Happy, surprise, sad, anger, disgust, contempt, fear are some of the emotions that we experience in our everyday life.
Emotions are essential to our survival. Fear, for example, helps us to know there is danger ahead so we must avoid it.
The challenge we usually have is how to manage these emotions when they do occur so that they do not affect us and the people around us negatively.
How do we as leaders manage our emotions when dealing with teams, employees and stakeholders so we achieve success in our businesses or career?
Peter Salovey and John Mayer believe that emotional intelligence (EI) was a subcategory of social intelligence. Bar-on defined Emotional social Intelligence as
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“an array of interrelated emotional and social competencies, skills and facilitators that determine how effectively we understand and express ourselves, understand others, relate with them, and cope with daily demands, challenges and pressure”.
Daniel Goleman, who popularised the study with his best seller in 1995, reveals that EI “is your ability to manage your emotions and the emotions of people around you.”
Whereas our IQ helps us to process information, calculate with precision and resolve problems easily, EI allows us to use our emotions and feelings to resolve challenges.
Unlike IQ, which undergoes insignificant modifications as we grow older, EI, if given the necessary attention and effort, can be developed over time, free of age limit.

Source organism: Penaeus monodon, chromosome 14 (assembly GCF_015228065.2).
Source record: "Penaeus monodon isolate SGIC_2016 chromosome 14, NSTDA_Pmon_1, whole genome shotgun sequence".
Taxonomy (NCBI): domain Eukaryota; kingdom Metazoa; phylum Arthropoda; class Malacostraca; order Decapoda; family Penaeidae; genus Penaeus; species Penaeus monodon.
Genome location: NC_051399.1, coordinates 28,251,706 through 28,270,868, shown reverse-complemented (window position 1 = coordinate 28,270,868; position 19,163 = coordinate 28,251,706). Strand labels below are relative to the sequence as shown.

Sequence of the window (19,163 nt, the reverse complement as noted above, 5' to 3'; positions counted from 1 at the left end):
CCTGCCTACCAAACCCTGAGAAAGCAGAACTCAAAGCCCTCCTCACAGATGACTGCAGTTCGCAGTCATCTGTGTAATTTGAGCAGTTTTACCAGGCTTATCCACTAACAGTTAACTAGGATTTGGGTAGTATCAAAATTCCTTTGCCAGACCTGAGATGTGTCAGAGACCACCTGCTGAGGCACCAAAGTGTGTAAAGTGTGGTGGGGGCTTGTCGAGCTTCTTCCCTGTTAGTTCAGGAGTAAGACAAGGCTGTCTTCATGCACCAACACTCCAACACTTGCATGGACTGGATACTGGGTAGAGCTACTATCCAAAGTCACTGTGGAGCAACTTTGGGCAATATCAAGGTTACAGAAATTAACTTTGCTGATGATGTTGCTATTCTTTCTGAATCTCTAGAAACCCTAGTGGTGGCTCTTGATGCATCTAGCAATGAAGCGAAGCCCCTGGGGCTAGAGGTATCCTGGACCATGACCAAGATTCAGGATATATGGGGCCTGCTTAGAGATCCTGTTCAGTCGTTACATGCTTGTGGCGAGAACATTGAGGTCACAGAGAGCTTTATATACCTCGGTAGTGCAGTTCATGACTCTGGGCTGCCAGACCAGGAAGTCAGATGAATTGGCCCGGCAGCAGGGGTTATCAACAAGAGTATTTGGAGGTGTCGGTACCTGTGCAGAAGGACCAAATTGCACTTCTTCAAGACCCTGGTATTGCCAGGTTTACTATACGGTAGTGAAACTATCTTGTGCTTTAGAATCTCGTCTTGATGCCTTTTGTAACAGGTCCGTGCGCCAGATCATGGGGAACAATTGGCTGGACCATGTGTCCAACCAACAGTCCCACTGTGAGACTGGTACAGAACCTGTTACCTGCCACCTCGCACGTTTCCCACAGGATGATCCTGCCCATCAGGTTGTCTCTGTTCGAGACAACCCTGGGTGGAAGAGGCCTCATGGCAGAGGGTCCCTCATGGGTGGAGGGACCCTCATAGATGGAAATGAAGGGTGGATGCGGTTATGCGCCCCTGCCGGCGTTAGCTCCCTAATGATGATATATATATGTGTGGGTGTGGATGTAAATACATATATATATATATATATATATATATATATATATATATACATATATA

EI can be divided into four domains; Self-Awareness, Self-Management, Social-Awareness and Relationship-Management.
Self-Awareness is your ability to recognise your own emotions and its effects on yourself and those around you.
Self-Management is the ability to regulate or redirect your disruptive emotions and impulses.
Social Awareness is sensing what people are feeling, being able to take their perspective and also cultivate rapport with a broad diversity of people.
Relationship Management is the ability to manage relationships well, accurately reading social situations and using these skills to persuade, lead and negotiate.
The bedrock of emotional intelligence is self-awareness, which is our ability to recognise our emotions and reduce its effect on us and the people around us.
Charity, they say, begins at home.
The first place we expect to build our EI is from parents and caregivers.
Emotional development evolves rapidly during infancy and toddlerhood.
Infants rely on parents to help modulate and control emotions. Parents, teachers or caregivers should, therefore, teach children how to recognise their feelings or emotions, communicate and be able to regulate or control them.
According to research, children who undergo social and emotional training have significantly better attendance record, their classroom behaviour is more constructive and less often disruptive, they like school more, and they get better grades.
Employers can also raise the collective level of their employees’ emotional intelligence by including EI assessment during recruitment and selection, individual coaching, group training and team development.
This will help organisations benefit from stronger teams, more effective leaders who will drive organisational productivity to higher levels.
It is important to note that the growth and development of society is centred on excellent human relations. This can be achieved when each player has a good level of EI. Emotional intelligence is not the opposite of intelligence, it is not the triumph of heart over head —it is the unique intersection of both, heart and head.”
Let’s build our nation with Emotional Intelligence.
The writer is the co-founder & Operation Director of Voyageur Royale Ltd. She also heads VR training and Consultants, a leadership and management development organisation. She is passionate about Emotional Intelligence and how it affects our social capital.